Passionate? That means very sexy, but NOT erotica. If you don't care for romance novels with sex, some of the other Last Chance Beach Romance novels will be your cup of tea.

Deceptively Yours is at the New Release price of 99¢ for the first few weeks. It publishes on May 23. If you grab a copy and love it, please leave a review.

Subscribers are the first to know about New Books and Giveaways.

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you'll receive a link to a free romance ebook.
(The free book link is fixed.
If you have any problems, please let me know.)
Joan @ JoanReeves dot com


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Friday, May 14, 2021

The Games People Play by Bea Tifton

My Sunday School class has been Zooming every other week for months. When we first started, after the lockdown had begun, two things became apparent.  1. We were not going anywhere, and 2. We were running out of things to discuss.  One can only yell, “Hey, you’re on mute!” so many times in an evening before everyone needs to move on.

So, we began to follow themes. Here are some of the questions we answered and my own contributions.  I am soooooo over Zoom, but we actually had some pretty fun conversations, and I know much more about my fellow classmates, even friends I’ve known for years.  We have one professor who would compile our submissions into clever presentations. 

 Send a Picture of You as a Baby:I was bald as an egg with a clueless expression on my face. The hair came in, but the clueless expression returns more often than I'd like.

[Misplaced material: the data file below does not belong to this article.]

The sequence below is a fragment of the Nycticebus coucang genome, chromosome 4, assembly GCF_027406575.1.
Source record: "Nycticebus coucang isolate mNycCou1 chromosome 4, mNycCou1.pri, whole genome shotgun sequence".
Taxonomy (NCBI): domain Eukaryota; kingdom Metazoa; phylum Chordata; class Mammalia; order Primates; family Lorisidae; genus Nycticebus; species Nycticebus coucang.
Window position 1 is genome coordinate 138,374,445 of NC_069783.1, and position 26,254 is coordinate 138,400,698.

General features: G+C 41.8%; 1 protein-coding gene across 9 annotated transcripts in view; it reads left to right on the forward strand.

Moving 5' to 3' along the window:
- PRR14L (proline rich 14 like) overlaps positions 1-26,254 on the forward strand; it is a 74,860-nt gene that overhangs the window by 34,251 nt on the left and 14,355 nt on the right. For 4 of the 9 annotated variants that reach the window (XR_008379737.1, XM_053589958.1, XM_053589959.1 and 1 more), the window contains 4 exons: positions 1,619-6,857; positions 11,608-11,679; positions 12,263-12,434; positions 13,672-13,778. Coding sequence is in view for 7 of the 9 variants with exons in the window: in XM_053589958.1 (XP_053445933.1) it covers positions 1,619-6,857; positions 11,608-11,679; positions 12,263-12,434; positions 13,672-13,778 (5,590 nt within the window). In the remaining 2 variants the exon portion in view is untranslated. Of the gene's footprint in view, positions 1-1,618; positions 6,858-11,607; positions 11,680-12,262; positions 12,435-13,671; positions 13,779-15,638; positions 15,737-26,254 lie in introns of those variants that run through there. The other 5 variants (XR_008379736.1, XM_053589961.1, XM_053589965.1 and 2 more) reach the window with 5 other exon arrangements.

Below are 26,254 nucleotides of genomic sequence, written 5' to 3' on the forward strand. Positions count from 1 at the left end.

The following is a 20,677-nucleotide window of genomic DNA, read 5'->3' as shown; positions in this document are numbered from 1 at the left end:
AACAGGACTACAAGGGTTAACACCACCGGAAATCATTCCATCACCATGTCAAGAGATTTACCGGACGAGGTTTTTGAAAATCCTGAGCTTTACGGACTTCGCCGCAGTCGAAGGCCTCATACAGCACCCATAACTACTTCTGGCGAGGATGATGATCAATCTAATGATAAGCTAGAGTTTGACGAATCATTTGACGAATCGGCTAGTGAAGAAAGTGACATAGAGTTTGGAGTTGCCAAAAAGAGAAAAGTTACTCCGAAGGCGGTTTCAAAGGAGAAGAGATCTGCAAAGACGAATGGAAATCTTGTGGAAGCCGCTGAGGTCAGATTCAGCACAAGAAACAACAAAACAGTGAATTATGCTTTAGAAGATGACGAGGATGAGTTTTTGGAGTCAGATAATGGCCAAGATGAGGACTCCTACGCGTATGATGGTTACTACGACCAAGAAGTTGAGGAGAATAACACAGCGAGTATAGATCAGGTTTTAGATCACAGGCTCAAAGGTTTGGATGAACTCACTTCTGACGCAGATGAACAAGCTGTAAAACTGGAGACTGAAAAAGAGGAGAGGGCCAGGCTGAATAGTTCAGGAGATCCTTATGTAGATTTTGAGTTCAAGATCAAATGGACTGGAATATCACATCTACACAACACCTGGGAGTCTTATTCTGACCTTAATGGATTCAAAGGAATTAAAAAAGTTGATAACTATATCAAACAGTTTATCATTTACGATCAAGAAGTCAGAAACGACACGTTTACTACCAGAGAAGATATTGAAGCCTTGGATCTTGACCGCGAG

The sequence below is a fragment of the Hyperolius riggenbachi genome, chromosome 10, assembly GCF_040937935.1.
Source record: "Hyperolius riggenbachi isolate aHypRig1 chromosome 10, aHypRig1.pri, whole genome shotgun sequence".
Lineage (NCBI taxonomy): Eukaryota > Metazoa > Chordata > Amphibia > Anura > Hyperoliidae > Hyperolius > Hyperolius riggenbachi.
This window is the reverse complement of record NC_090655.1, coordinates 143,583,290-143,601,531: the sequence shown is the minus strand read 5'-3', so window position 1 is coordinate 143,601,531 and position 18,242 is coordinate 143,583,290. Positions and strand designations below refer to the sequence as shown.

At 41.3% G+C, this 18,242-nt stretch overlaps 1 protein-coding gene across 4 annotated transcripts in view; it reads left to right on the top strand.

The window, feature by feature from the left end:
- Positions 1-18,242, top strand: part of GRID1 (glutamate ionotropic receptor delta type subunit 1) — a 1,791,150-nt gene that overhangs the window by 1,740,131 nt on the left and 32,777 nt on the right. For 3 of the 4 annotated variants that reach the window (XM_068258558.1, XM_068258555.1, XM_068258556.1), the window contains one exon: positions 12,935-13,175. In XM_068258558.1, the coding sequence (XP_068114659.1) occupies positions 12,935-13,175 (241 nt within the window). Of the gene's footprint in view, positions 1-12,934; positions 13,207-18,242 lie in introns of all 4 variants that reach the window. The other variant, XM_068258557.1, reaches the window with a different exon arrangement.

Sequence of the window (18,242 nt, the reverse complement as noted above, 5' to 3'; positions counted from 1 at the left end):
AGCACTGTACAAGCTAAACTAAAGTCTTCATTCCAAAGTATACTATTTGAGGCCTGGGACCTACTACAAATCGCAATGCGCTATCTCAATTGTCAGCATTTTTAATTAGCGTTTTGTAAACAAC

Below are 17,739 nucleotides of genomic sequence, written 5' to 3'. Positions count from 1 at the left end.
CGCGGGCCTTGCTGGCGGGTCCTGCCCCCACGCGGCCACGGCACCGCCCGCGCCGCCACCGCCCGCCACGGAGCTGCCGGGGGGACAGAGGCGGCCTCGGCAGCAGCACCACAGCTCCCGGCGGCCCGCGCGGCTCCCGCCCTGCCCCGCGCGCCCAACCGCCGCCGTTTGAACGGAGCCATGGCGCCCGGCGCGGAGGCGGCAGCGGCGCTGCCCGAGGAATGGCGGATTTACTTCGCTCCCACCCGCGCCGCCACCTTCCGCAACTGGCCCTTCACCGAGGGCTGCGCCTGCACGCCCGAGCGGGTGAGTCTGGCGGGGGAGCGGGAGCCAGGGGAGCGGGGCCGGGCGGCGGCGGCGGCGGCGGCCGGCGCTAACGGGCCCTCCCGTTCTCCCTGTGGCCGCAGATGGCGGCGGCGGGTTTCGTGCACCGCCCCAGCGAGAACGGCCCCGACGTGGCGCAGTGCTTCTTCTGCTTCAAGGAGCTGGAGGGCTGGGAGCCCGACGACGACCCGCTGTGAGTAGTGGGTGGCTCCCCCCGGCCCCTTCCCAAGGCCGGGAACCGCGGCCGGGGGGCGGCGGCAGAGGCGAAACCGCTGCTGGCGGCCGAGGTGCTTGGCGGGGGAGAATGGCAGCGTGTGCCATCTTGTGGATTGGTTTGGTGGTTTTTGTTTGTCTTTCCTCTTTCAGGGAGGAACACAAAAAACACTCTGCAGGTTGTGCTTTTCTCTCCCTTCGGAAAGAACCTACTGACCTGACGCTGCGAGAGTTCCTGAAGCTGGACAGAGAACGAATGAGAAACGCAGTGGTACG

Send a Picture of You in the 1970s: Since I’m the youngest member it didn’t take people long to guess. Christmas Eve, 1970, age two. I’d had a big day, but not as big as my mother’s hair.

Show and Tell: I mean, really, do any of us really ever outgrow that? I showed a ration book from WWII I’d gotten with three coupons still in it and a scrapbook compiled by a lady in 1910 who was a student at the Women’s Normal College in Denton, Texas, which later became the University of North Texas. A lady found it in a garbage heap at the curb and gave it to me because I earned my Master’s in Library Science from UNT. I’d have loved to have seen the rest of the stuff she found!


And, of course, Snovid 2020, when it snowed so much the entire electric grid in Texas came within six minutes of actually going down, possibly for months. We focused on the pretty pictures each of us had taken. I also included a picture of some unidentified tracks. The consensus of the group was that these are dinosaur tracks, but I disagree. Everyone knows they hate cold weather. 

 We played many more, but some were more fun than others. I love looking at family photos and hearing stories, so those were my favorites. It’s amazing how much I learned about people with whom I’ve been friends for years. Sunday School has resumed in person as of this past weekend, but I’m not going until we reach herd immunity as I have some chronic health problems. It will be nice to see everyone in person again eventually, although I will miss the games we played. I’ve got this great idea for another one…